How We’ve Let TV Hurt Girls

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Fifteen years ago, I became director of an 18-acre residential treatment center in Westchester County, N.Y. The place was in lousy condition when I arrived, and I could see it would take several years just to renovate the cottages – which, of course, provided little immediate relief for the teenage boys and girls living in them.

Early on, however, I found a way to score quick points with the kids: cable TV.

Every cottage had a living room with a TV that had the old-style rabbit-ear antennas, gasping for electronic signals from the atmosphere. I called the local cable company, arranged a good deal and presto – the kids had access to the basics of cable: ABC, CBS, NBC, etc. I was a hero.

A few weeks later, I was touring through one of the female cottages, where all the girls were sitting in the living room watching the tube. I sat with them for a few minutes to watch and chat. A music video channel was on – probably MTV, VH1 or BET – and I was horrified by what I saw.

The lyrics degraded women. Guns and violence were glorified. Thieves and thugs were held up as role models. The more videos I watched, the more I saw of the same, with homosexuals occasionally held up for derision in place of women. I asked myself, “What have I done?”

I thought about this when the American Psychological Association recently released its “Report of the APA Task Force on the Sexualization of Girls,” which finds “evidence that the proliferation of sexualized images of girls and young women in advertising, merchandising, and media is harmful to girls’ self-image and healthy development.”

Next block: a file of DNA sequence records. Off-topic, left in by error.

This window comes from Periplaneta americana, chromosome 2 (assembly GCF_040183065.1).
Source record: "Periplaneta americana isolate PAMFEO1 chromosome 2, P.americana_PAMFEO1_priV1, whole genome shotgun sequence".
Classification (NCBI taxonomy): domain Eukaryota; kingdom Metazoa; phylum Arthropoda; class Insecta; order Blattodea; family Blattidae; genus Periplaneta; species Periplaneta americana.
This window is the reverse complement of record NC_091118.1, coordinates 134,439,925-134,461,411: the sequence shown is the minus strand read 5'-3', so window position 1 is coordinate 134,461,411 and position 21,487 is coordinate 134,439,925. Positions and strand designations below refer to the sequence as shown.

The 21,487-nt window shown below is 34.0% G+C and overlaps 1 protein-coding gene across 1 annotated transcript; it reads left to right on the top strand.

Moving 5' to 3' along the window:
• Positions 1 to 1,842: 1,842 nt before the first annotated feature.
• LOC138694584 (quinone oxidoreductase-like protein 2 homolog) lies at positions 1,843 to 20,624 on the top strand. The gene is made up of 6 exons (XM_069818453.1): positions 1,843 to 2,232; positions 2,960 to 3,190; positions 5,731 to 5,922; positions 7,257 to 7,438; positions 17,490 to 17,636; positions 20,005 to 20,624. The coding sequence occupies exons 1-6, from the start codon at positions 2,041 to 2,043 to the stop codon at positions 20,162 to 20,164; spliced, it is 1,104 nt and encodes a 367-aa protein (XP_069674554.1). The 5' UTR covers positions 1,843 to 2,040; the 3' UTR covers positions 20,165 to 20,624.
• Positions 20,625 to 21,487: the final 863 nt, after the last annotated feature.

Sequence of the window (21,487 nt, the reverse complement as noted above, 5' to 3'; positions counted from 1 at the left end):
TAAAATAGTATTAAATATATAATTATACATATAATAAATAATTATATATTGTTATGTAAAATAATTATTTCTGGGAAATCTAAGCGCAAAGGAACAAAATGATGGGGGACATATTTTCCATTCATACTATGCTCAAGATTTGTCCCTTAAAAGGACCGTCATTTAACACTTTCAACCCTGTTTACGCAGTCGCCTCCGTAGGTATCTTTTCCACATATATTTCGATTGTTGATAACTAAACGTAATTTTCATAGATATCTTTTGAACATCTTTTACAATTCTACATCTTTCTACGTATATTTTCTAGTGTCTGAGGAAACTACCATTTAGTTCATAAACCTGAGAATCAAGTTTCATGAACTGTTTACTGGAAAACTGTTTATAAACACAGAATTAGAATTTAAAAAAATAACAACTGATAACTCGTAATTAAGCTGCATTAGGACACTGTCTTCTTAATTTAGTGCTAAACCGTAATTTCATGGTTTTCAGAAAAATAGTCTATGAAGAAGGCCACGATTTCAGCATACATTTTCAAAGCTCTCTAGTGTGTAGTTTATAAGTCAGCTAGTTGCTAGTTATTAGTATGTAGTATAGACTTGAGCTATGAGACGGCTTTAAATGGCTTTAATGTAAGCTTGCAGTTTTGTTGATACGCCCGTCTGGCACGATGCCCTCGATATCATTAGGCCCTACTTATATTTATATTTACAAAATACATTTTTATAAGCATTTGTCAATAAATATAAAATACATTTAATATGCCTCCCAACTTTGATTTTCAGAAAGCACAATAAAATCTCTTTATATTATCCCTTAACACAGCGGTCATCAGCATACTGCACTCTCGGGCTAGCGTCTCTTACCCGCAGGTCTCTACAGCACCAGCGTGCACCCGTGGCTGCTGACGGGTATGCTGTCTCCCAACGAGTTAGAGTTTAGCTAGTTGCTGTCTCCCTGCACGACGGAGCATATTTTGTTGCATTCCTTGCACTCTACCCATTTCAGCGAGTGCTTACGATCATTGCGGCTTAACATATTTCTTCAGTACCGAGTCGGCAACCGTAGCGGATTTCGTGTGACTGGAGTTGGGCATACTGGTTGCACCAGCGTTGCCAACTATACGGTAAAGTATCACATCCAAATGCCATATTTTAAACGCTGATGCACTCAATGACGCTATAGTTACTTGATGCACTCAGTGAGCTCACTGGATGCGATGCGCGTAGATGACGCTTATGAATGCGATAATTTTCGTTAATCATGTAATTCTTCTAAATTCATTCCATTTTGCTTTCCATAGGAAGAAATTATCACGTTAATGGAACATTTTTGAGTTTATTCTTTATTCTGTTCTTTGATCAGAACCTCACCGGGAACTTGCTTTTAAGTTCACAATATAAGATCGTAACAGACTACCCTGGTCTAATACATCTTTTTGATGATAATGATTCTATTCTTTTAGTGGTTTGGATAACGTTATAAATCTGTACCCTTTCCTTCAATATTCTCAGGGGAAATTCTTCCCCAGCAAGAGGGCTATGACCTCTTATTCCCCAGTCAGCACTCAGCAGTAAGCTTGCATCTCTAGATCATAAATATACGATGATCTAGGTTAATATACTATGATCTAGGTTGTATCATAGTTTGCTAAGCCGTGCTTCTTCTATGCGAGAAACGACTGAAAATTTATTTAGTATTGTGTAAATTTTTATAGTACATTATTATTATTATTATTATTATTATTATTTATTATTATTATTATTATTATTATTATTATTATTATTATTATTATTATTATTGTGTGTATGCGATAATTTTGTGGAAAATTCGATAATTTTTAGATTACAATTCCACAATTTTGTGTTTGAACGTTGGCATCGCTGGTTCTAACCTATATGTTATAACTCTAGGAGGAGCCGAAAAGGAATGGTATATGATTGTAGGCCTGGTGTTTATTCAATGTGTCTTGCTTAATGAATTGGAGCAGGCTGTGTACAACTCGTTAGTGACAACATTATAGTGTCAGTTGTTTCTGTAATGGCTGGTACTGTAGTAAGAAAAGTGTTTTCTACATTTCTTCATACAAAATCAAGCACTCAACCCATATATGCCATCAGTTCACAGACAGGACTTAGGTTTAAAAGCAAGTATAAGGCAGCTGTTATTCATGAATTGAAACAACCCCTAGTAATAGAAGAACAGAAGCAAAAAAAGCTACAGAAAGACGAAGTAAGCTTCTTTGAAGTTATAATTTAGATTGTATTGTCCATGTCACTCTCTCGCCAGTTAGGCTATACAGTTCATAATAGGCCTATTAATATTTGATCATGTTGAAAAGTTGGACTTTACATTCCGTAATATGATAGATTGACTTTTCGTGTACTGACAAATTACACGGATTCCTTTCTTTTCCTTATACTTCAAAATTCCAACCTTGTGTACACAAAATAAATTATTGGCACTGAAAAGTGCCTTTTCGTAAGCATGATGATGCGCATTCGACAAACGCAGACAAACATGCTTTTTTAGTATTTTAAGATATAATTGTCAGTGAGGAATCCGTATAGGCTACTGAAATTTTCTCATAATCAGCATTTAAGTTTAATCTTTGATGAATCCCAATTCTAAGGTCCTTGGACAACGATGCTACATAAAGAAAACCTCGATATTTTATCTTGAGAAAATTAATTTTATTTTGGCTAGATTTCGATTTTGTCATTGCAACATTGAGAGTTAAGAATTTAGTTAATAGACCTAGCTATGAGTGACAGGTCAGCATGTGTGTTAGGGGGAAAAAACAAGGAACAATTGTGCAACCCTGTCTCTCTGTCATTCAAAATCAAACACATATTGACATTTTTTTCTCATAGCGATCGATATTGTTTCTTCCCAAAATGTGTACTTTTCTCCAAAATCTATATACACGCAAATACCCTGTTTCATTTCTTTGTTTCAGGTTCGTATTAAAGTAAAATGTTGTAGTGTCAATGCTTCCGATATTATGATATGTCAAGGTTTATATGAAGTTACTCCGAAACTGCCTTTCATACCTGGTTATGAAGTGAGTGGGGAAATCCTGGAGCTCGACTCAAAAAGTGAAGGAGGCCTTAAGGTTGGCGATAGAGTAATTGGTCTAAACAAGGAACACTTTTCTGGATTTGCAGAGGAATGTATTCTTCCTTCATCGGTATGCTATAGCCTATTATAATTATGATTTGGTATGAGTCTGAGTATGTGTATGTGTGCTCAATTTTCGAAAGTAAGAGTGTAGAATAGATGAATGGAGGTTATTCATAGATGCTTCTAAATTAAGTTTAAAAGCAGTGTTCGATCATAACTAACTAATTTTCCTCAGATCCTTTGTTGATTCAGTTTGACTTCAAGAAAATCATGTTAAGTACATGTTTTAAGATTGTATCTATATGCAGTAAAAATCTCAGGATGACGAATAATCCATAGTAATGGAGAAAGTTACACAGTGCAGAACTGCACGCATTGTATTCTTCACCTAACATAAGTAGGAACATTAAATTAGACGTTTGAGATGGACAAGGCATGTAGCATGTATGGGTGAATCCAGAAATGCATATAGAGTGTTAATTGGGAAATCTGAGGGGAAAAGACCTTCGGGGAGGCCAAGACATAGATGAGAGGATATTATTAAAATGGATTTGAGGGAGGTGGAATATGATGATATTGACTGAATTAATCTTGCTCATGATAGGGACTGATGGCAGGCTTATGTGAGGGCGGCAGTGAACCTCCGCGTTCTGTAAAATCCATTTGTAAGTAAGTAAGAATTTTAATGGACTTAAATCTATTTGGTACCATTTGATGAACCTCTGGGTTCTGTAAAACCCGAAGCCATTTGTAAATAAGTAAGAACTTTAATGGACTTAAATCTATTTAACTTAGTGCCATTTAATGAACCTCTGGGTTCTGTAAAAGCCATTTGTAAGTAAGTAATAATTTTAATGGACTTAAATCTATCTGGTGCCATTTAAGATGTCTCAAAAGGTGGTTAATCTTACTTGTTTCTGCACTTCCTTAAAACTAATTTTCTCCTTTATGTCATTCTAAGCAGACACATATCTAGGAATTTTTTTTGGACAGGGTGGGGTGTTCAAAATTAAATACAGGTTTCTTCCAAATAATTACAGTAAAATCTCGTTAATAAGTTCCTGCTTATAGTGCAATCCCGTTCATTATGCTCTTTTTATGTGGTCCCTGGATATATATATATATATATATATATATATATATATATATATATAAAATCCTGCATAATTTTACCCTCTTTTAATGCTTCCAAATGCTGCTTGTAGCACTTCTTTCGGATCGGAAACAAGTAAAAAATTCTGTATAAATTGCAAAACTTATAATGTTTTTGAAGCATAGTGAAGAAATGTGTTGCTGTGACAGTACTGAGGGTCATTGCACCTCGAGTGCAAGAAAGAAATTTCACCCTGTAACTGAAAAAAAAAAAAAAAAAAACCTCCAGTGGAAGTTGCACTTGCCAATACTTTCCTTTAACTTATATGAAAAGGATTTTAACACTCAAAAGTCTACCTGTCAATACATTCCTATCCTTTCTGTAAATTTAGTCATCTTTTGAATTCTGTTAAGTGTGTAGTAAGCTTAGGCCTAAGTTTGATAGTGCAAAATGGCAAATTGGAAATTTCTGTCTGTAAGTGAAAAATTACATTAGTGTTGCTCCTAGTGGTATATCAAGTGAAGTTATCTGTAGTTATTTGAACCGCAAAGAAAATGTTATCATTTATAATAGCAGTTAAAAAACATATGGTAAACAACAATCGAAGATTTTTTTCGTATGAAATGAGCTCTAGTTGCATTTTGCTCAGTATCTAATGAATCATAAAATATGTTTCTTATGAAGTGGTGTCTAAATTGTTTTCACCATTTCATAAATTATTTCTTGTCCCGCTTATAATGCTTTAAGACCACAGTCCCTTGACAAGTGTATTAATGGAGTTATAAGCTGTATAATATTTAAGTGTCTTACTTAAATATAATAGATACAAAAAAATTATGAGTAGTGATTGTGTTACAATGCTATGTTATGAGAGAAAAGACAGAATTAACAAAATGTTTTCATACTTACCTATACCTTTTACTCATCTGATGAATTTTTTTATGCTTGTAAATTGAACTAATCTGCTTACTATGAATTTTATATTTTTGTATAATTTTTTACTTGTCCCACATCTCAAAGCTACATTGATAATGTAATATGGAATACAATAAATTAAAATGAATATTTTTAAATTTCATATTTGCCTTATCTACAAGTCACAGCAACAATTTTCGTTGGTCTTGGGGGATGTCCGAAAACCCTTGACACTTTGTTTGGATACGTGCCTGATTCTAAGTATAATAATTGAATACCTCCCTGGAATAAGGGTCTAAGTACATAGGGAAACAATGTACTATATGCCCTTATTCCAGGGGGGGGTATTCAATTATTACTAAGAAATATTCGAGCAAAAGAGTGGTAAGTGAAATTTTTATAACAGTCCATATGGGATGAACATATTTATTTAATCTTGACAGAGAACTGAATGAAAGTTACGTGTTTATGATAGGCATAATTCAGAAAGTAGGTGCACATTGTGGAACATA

The report cites television, music videos and music lyrics, as well as magazines, movies, video games, the Internet and advertising campaigns. The authors link the increasing sexualization of girls in media to an increase in eating disorders, depression, anxiety disorders and low self-esteem.

The report offers recommendations about how to confront the problem, some of which apply to those of us in youth services. The recommendations include using media literacy training programs that confront the issue of sexualization, viewing TV and other media with kids “to influence the way in which media messages are interpreted,” and offering girls instruction on “practical and psychological alternatives to the values conveyed by popular culture.” It notes that “girl empowerment groups … support girls in a variety of ways and provide important counterexamples to sexualization.”

I’m sending the full report to all of my staff members who work with young women. We are, after all, the caregivers for many of them. It’s at

But will the recommendations work? I admit I have my doubts. The American culture is so awash in oversexualization and violence that efforts to counteract it seem puny.

Consider a troubling personal example: I recently took a two-hour United Airlines flight with my wife and 4-year-old son. The plane featured small TV screens that dropped down from the ceiling every four or five rows, so all passengers in the vicinity could see them, whether they wanted to or not. We left the headphones tucked into the seat pouches in front of us, not intending to watch the shows, but every once in a while, I would look up to see what was playing.

Our 4-year-old insisted on doing the same, despite the arsenal of coloring books and crayons we brought along. At one point, the program “CSI” came on; we were subjected to watching a woman shoot a man in the head. In another scene, a cadaver was dissected.

On our return flight a week later, we tried hard to divert our child’s attention from viewing an episode of NBC’s “Heroes,” in which a young woman in her underwear writhed in bed while being filmed for an Internet porn site. My exasperated wife asked, “Didn’t they use to show re-runs of ‘Everybody Loves Raymond’ on these flights?”

This is what we are up against, and to tell you the truth, it feels like an onslaught. Twenty years ago, I was one of those people who looked askance at Tipper Gore’s rants about the media’s negative influence on kids. Now I wonder if she was right. And I wonder if we have done far too little in youth work to counter what the APA now recognizes as a serious detriment to the healthy development of young women.